I have seen the wikipedia's proof which can be found here: https://proofwiki.org/wiki/Integration_by_Substitution(adsbygoogle = window.adsbygoogle || []).push({});

However sometimes, we have problems where you have a ##d(x)## times ## f(g(x))## times g prime of x where we use substitution and it works but the proof didn't prove this condition..

I was wondering if you can prove why it works through infinite sums like for example

##( f(g(x)) g^{'}(x) dx + f(g(x+dx)) g^{'}(x+dx) dx + ..... ) ##

If I can change that to this

##( f(y) dy + f(y+dy) dy + .... ## where you set y = g(x)

It would statisfy me.. But is it possible to prove it using this?

**Physics Forums - The Fusion of Science and Community**

The friendliest, high quality science and math community on the planet! Everyone who loves science is here!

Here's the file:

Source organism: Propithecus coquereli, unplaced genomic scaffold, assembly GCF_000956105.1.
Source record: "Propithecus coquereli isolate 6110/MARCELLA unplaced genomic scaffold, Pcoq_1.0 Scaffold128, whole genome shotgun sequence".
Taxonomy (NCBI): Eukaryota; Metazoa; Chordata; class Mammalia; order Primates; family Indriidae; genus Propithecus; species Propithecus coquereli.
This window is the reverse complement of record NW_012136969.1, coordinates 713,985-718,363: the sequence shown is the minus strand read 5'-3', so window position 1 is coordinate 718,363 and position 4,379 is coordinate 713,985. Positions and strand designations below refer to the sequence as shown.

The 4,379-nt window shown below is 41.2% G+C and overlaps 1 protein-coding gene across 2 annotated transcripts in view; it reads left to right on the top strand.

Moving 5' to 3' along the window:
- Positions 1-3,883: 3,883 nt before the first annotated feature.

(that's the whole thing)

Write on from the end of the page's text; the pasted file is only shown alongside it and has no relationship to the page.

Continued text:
# B Integration by substitution

Have something to add?

Draft saved
Draft deleted

Loading...

Similar Threads - Integration substitution | Date |
---|---|

B Not following an integral solution | Jun 16, 2017 |

B Does integration commute with substitution t=0? | May 16, 2017 |

A Analytical Integration of a Difficult Function | Apr 27, 2017 |

I Need a little push on this integral using trig substitution. | Mar 15, 2017 |

I Multi-dimensional Integral by Change of Variables | Feb 12, 2017 |

**Physics Forums - The Fusion of Science and Community**